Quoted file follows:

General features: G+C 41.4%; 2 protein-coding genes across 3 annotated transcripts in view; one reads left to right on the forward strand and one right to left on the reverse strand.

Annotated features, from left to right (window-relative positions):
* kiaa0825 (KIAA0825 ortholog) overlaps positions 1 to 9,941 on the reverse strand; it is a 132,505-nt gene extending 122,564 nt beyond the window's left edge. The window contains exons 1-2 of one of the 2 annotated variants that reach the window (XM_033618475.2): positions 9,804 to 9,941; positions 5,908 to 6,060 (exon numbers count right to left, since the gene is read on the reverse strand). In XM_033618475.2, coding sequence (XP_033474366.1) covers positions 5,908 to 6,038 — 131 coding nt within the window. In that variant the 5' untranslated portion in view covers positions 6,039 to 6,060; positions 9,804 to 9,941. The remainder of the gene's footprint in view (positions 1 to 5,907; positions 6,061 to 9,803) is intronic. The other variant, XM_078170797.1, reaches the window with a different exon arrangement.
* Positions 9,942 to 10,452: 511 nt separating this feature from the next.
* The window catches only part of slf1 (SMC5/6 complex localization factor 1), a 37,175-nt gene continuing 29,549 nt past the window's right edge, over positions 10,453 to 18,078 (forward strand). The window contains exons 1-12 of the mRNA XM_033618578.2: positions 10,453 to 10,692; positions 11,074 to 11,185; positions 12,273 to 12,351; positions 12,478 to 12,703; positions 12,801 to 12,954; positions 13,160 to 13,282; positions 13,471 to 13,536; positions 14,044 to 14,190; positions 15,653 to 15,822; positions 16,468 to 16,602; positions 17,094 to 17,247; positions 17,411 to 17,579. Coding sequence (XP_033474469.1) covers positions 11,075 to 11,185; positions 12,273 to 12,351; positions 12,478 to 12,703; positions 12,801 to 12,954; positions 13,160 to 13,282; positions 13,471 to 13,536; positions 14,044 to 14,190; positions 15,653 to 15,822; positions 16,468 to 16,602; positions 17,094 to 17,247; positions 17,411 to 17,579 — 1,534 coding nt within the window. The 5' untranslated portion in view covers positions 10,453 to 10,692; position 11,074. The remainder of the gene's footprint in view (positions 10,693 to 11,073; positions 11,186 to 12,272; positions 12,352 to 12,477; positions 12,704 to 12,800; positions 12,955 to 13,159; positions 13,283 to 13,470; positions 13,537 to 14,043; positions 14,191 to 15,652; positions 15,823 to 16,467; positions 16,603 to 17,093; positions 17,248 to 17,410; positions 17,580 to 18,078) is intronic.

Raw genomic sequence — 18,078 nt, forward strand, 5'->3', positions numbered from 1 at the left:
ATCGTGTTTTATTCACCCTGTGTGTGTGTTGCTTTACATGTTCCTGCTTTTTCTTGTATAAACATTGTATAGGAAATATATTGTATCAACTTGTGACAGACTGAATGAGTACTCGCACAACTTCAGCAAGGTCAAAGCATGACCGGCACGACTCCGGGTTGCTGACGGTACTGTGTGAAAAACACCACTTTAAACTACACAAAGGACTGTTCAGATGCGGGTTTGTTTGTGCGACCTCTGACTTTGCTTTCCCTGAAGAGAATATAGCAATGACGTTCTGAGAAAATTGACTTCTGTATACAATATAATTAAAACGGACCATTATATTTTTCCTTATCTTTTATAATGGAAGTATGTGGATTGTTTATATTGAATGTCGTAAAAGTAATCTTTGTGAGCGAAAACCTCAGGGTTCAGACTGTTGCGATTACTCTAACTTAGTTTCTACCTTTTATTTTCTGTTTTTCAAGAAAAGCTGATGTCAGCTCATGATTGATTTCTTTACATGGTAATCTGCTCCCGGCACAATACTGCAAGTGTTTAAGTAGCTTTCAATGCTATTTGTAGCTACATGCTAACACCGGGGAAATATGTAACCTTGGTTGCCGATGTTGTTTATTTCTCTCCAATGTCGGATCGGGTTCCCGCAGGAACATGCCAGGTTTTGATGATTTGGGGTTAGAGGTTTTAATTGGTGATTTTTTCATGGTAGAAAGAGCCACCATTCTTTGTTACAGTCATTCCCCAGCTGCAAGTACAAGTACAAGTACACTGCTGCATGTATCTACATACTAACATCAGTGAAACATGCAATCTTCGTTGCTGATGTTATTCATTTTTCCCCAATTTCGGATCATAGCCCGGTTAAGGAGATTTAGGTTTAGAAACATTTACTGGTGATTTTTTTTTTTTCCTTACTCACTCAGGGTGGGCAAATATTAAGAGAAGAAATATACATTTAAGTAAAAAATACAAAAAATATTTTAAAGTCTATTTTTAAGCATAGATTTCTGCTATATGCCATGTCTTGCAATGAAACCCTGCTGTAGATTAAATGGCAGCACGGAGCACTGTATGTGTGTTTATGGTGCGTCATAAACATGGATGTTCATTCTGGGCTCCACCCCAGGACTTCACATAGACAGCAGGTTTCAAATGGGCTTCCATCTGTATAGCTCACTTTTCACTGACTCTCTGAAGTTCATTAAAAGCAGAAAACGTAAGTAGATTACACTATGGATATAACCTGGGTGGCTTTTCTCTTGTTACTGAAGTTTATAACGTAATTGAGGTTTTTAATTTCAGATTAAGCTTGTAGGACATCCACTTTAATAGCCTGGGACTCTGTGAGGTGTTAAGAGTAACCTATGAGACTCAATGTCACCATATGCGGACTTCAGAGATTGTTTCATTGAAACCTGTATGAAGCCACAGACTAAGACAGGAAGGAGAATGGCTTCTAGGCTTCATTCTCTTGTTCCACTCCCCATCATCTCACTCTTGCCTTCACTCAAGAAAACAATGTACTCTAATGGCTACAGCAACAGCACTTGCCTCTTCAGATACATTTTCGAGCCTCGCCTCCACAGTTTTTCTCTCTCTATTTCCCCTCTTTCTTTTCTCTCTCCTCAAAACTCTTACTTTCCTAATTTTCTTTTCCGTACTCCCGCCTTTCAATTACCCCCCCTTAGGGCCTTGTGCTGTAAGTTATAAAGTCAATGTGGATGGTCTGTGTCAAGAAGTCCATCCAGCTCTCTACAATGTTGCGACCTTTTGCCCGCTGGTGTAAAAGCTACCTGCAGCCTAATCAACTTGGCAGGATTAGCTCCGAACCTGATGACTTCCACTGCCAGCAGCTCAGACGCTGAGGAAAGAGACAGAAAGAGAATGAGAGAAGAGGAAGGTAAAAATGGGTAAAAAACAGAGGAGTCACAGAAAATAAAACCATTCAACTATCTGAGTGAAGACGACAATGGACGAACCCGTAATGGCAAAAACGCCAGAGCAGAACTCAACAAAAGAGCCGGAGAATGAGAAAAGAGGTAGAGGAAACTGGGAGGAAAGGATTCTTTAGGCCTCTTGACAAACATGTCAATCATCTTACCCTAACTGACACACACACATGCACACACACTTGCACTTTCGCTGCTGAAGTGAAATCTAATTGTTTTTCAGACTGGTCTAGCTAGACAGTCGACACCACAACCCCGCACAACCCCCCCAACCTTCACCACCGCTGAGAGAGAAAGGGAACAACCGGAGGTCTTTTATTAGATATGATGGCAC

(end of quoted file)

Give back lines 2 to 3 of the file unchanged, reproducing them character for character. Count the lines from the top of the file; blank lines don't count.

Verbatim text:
Annotated features, from left to right (window-relative positions):
* kiaa0825 (KIAA0825 ortholog) overlaps positions 1 to 9,941 on the reverse strand; it is a 132,505-nt gene extending 122,564 nt beyond the window's left edge. The window contains exons 1-2 of one of the 2 annotated variants that reach the window (XM_033618475.2): positions 9,804 to 9,941; positions 5,908 to 6,060 (exon numbers count right to left, since the gene is read on the reverse strand). In XM_033618475.2, coding sequence (XP_033474366.1) covers positions 5,908 to 6,038 — 131 coding nt within the window. In that variant the 5' untranslated portion in view covers positions 6,039 to 6,060; positions 9,804 to 9,941. The remainder of the gene's footprint in view (positions 1 to 5,907; positions 6,061 to 9,803) is intronic. The other variant, XM_078170797.1, reaches the window with a different exon arrangement.